Since its completion in 1966 the Leça Swimming Pool complex, by Portuguese architect Alvaro Siza, has been an internationally recognized building. Still almost half a century later, it has gracefully retained its architectural integrity and remained a popular retreat. The Leça Swimming Pools is one of Siza’s greatest early works, and an example of his careful reconciliation between nature and his design.
The Leça Swimming Pools were one of Alvaro Siza’s first solo projects. After graduating from the University of Porto in 1955, he worked briefly with architect Fernando Tavora before setting up a studio as an independent architect. He is still practicing and has received various awards and accolades for his work, including the Pritzker Architecture Prize in 1992.
The Leça de Palmeira beaches are on the northern coastline of Matosinhos, a small town to the north of Porto, as well as Siza’s birthplace. It is also the site of another early work of Siza’s, the Boa Nova Tea House. Both the Leça Swimming Pools and the Boa Nova Tea House were constructed and completed around the same time in the mid 1960s. They both use concrete and have a similar respect for the natural rocky coastline near Siza’s home.
The Leça Swimming Pool complex consists of changing rooms, a café and two swimming pools, one for adults and one for children. It is located between the Atlantic Ocean and the access road that follows the coastline, but positioned almost completely out of sight. By sinking the building behind the road Siza promotes a disconnect between his pools and the infrastructure of the city. He is also considerate of the ocean views from the roadway. Siza was careful to preserve a large portion of the existing rock formations when planning his modern interventions into the landscape. The pools he created reach out into the ocean and blend easily with the natural pool formations along the coast of the Atlantic.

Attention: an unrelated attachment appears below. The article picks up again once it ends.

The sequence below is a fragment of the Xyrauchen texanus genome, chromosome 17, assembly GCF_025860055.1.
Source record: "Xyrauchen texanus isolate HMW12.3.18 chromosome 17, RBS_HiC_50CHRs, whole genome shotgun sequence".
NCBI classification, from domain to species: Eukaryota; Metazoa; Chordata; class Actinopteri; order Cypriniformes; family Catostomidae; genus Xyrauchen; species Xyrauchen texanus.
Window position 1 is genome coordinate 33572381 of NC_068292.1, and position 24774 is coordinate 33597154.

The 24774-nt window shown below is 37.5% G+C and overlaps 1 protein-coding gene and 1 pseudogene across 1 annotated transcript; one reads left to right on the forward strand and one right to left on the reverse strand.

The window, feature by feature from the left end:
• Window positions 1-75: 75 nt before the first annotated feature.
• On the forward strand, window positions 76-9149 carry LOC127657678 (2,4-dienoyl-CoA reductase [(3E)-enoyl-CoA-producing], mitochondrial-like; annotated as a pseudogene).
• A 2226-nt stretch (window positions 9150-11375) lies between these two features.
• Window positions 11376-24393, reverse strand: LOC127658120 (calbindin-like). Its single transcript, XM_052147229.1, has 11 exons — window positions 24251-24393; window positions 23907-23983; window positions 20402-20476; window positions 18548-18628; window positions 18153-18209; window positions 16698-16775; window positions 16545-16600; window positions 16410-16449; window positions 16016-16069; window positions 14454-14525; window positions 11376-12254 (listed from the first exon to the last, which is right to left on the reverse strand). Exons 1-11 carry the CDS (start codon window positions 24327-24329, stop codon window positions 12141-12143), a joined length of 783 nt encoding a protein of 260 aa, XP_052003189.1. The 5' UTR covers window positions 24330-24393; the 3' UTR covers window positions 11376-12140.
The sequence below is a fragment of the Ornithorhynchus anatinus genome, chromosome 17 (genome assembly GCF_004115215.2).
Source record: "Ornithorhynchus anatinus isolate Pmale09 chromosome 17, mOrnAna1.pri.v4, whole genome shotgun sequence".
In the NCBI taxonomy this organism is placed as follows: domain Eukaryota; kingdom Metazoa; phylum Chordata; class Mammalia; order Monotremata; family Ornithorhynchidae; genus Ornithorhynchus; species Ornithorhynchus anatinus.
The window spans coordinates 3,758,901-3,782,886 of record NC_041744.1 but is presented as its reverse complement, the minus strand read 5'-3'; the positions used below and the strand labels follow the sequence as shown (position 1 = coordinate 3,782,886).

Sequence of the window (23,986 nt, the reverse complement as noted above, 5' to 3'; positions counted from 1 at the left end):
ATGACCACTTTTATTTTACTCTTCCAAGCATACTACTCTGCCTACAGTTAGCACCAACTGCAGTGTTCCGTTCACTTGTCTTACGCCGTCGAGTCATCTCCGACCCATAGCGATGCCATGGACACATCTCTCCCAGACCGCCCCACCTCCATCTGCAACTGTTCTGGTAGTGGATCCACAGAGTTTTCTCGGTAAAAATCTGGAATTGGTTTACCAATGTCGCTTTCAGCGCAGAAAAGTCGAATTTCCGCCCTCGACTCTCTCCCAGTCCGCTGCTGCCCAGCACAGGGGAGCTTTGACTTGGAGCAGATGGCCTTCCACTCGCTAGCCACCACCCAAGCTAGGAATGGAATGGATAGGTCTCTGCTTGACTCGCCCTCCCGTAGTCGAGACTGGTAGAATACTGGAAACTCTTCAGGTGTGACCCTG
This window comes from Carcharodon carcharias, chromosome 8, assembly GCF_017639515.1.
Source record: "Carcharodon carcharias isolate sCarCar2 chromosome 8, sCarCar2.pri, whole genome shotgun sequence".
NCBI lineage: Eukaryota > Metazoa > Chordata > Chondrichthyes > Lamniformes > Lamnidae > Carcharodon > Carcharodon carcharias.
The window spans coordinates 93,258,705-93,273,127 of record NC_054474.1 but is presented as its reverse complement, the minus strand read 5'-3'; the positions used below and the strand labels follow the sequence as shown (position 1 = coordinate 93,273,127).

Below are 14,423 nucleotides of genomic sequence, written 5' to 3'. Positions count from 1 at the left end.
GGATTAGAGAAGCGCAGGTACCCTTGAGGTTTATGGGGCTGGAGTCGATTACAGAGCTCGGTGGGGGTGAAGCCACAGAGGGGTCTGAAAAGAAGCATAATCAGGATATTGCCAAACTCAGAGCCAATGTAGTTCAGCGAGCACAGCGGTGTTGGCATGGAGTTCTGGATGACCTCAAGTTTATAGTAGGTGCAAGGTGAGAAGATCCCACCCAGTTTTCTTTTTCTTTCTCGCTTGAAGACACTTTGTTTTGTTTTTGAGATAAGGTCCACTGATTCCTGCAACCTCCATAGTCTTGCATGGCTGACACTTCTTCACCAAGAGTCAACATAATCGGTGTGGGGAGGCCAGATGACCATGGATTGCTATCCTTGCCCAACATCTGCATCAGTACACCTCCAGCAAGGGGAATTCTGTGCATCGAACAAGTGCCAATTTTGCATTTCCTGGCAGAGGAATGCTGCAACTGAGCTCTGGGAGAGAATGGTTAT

Visitors to the Leça Swimming Pools enter down a smooth concrete ramp parallel to the road. As they walk towards the corridors to shower stalls and changing rooms, the rough concrete walls begin to obscure the views of both the traffic behind and the ocean ahead. With no views, the ocean beyond becomes audible and the transition between roadway and ocean is captured in an sensory experience within the building.
Visitors exit the changing rooms onto a series of platforms. Looking back, a previously unseen view of the building emerges now below the street level. The straight walls hold their own against the surrounding stone and the building acts as an attractive barrier from the road above. The color of the concrete walls is a shade lighter than that of the natural stone, and this view of the juxtaposed materials demonstrates Siza’s appreciation of the natural setting with his restraint to avoid imitation.
Turned back towards the ocean, water again becomes the dominant view and the swimming pools are able to nestle themselves between the vast open ocean and the pool complex. The children’s pool is bound on one edge by a curving concrete wall, a bridge and large rocks on another. It is located further inland whereas the adult swimming pool seems to be set inside the Atlantic Ocean. The adult swimming pool is made with low concrete walls and natural rock formations are spread along its edges. From almost every angle the water levels of both the pool and the adjacent ocean appear to be equal, visually connecting Siza’s pool with the vast Atlantic Ocean.
This intentional blurring of the ocean’s edge not only enhances the swimmer’s feelings of the expanse, but also blurs their understanding of this man made limit. In the Leça Swimming Pools, Siza demonstrates a connection with the natural while maintaining its individuality as a modern construction. The pools have been recognized as an important moment in architecture because of Siza’s incredible tact in reconciling his own design with the principles of the changing ocean tide.